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In Five Years
GENRE: Contemporary Fiction, Romance
Nailing a job interview and accepting her boyfriend’s marriage proposal, Dannie Kohan has her five-year plan on track, until she is shaken by a vision of the future where she is with a different man. Four years later, still-engaged Dannie meets the man from her vision—her best friend’s new boyfriend. Dannie tries to change the trajectory of what she believes is her future, but how much is our own free will and what is left up to fate?
Rebecca Serle is an author and television writer who lives in New York and Los Angeles. She is the author of six novels and codeveloped the hit TV adaptation of her YA series Famous in Love. She received her MFA from the New School in NYC. She loves Nancy Meyers films, bathrobes, and giving unsolicited relationship advice. - Author's website
Dannie has her entire life planned out—always has. So when she’s asked about where she sees herself in five years during a big interview at a New York law firm, she knows exactly what to say: she’ll be a senior associate at the firm, and she’ll be married to her boyfriend (who does, indeed, propose that very night). And, then, after returning from her engagement dinner, Dannie has an experience that flips her carefully laid plan on its head: she spends an hour in her life five years in the future. And in that life, she’s in a different apartment and with a different man. Rocked by her experience, Dannie spends the next four and a half years trying her best to stick to the plan, until the moment when the man she saw in her future appears in her life, courtesy of her best friend. Serle takes a fairly generic rom-com setup and turns it into something much deeper in this captivating exploration of friendship, loss, and love. -- Bridget Thoreson (Reviewed 2/1/2020) (Booklist, vol 116, number 11, p23).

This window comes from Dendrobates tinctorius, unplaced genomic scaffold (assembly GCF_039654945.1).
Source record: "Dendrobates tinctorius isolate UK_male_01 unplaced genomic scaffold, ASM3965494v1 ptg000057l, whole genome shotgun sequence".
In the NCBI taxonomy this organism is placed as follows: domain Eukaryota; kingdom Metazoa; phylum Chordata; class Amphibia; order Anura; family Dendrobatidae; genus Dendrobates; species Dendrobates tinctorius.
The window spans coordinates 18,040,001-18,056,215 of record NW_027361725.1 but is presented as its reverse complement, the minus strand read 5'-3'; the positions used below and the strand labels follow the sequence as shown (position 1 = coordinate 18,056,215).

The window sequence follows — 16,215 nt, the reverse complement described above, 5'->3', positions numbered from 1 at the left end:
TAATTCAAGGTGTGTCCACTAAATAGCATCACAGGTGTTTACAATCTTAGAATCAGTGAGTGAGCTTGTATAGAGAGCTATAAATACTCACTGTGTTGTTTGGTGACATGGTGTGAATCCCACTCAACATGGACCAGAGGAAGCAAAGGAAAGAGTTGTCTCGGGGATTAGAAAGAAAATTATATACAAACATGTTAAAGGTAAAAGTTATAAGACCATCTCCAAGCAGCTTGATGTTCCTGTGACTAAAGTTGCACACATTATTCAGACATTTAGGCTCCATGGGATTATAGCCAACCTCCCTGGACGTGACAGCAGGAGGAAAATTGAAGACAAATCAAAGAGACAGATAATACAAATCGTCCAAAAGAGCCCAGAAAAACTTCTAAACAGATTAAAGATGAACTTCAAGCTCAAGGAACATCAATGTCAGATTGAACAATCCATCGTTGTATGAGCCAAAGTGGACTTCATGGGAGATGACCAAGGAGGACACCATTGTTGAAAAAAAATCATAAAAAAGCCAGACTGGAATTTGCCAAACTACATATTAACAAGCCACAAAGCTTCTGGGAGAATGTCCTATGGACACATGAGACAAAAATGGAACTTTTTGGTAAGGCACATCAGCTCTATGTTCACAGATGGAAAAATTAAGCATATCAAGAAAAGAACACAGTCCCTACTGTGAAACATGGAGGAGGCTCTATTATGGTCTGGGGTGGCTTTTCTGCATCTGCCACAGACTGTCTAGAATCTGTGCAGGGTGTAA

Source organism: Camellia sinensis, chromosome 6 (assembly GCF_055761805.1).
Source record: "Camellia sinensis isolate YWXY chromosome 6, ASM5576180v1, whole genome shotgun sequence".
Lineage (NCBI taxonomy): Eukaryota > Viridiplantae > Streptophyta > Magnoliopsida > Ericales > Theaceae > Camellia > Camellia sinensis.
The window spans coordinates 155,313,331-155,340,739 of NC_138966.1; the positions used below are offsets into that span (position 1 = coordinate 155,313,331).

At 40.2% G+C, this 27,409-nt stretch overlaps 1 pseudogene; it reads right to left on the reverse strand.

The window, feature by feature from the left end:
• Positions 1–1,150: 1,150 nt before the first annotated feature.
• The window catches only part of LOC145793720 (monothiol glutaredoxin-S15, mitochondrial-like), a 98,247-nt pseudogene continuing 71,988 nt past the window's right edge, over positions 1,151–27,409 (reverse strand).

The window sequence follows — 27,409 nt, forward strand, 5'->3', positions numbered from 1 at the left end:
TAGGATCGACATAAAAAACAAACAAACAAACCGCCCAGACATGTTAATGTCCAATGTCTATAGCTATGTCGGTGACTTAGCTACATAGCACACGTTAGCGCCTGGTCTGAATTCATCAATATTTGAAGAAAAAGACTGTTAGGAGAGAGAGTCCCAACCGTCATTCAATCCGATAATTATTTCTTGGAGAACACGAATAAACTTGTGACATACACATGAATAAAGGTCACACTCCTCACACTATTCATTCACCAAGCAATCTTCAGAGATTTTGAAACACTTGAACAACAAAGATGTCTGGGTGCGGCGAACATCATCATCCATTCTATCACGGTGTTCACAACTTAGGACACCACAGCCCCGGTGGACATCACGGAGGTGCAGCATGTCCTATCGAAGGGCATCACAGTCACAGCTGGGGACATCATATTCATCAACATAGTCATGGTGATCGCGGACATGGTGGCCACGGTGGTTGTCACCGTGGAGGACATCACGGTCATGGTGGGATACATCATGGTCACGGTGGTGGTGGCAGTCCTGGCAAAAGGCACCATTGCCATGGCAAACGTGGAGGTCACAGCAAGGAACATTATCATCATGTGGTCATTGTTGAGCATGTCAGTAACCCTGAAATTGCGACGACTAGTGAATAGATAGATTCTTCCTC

Serle’s bewitching story of love and friendship (after The Dinner List) centers on a young woman who plans her life down to the minute until fate gets in the way. At 28, Dannie Kohan lives happily with her boyfriend, David, in a Manhattan apartment and is poised to land her dream job as a lawyer at a top firm. Dannie expects to get married by the time she’s 30; right on track, David proposes, giving Dannie a ring picked out by her best friend Bella. After accepting the proposal, Dannie slips into a deep sleep and dreams of an alternate future, where everything is off-kilter. In her dream, it’s the year 2025 and she lives with a man named Aaron Gregory. Upon waking, Dannie begins to second-guess her regimented course, and as the years pass, she puts off the marriage. On a rainy day in June 2025, she meets up with Bella, now a successful art dealer, and is stunned to find her accompanied by Aaron, the man from her dream. She senses a mutual recognition, and, after Bella receives devastating news, Dannie and Aaron grow closer. While the plot hinges on well-worn tropes, the deadpan prose highlights the author’s keen sense of irony. Serle’s whimsical tale is book club catnip. (Mar.) This review has been updated to remove a spoiler. --Staff (Reviewed 12/23/2019) (Publishers Weekly, vol 266, issue 52, p).